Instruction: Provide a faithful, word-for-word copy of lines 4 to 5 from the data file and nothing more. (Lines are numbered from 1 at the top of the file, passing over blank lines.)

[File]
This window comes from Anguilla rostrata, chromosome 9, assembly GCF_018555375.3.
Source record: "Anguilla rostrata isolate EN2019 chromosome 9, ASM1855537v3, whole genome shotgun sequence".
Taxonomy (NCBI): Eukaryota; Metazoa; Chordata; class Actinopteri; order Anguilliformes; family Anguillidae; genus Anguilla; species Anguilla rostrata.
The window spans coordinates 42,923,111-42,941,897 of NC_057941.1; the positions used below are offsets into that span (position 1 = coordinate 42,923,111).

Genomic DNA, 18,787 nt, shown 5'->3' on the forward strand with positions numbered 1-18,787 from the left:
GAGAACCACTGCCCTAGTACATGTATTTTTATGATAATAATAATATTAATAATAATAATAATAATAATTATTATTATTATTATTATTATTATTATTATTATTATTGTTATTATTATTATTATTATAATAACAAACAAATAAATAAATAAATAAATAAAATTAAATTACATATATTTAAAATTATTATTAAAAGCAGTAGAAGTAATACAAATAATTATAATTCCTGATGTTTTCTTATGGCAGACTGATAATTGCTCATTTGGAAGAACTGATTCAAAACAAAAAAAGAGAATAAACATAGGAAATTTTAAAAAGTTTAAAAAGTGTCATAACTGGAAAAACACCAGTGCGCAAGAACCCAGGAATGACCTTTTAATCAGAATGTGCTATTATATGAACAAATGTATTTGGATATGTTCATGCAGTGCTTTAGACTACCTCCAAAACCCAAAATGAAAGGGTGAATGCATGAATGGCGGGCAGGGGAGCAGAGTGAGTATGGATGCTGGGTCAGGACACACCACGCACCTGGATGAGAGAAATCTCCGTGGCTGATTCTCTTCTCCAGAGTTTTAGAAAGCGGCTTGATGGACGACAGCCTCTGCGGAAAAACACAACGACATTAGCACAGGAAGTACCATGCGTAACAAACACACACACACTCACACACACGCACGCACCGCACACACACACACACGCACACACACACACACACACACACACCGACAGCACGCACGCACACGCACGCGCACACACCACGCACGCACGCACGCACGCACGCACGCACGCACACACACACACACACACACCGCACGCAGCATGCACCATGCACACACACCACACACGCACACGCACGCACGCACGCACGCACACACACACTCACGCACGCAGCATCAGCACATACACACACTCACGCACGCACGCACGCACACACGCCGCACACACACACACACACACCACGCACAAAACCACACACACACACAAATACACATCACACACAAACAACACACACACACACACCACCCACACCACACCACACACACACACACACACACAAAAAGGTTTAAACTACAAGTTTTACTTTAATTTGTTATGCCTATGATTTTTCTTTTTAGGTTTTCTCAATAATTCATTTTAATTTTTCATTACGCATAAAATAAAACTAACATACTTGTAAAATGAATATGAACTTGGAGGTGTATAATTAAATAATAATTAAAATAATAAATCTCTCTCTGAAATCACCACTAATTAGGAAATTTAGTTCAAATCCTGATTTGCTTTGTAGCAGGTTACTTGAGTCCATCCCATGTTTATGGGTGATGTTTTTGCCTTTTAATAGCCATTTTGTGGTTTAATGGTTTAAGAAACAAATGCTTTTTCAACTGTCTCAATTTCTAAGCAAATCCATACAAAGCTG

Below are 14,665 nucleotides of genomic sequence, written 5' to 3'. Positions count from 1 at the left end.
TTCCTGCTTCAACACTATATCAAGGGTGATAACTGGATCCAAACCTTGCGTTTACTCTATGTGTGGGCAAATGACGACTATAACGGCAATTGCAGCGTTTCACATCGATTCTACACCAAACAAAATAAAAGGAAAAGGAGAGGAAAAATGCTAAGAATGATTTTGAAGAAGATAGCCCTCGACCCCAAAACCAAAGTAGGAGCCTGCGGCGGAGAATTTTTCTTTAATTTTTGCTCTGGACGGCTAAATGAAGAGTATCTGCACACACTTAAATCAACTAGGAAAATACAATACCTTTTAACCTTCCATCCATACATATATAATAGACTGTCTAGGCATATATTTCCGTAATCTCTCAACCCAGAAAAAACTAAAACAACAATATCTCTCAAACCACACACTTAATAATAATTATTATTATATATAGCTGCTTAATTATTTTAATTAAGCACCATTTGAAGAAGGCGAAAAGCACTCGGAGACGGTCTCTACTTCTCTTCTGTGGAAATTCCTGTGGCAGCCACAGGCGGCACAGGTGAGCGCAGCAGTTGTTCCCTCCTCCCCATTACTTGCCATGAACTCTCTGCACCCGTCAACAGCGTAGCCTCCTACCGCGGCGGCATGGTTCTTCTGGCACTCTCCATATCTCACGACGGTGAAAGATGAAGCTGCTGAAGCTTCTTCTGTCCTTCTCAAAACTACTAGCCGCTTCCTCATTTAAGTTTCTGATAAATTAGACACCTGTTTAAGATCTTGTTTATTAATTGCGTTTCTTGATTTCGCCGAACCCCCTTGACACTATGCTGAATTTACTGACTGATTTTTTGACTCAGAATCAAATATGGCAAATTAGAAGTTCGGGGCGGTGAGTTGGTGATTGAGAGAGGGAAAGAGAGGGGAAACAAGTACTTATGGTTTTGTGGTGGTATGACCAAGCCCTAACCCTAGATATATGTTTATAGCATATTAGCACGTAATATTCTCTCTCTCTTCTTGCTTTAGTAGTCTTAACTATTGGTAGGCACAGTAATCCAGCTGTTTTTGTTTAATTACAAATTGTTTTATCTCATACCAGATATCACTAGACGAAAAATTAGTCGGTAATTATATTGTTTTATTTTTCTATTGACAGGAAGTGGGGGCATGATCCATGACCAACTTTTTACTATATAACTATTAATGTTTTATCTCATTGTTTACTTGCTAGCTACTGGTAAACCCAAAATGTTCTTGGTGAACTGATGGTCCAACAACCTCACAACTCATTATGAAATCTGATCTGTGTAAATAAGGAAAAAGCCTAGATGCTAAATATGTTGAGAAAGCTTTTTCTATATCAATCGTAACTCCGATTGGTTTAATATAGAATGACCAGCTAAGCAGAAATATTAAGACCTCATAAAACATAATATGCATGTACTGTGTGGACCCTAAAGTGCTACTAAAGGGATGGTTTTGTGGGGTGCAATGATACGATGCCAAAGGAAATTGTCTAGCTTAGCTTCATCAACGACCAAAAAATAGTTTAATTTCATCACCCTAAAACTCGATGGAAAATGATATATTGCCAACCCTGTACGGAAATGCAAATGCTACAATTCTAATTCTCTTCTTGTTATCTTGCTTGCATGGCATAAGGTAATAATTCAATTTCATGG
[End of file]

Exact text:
The window spans coordinates 42,923,111-42,941,897 of NC_057941.1; the positions used below are offsets into that span (position 1 = coordinate 42,923,111).

Genomic DNA, 18,787 nt, shown 5'->3' on the forward strand with positions numbered 1-18,787 from the left: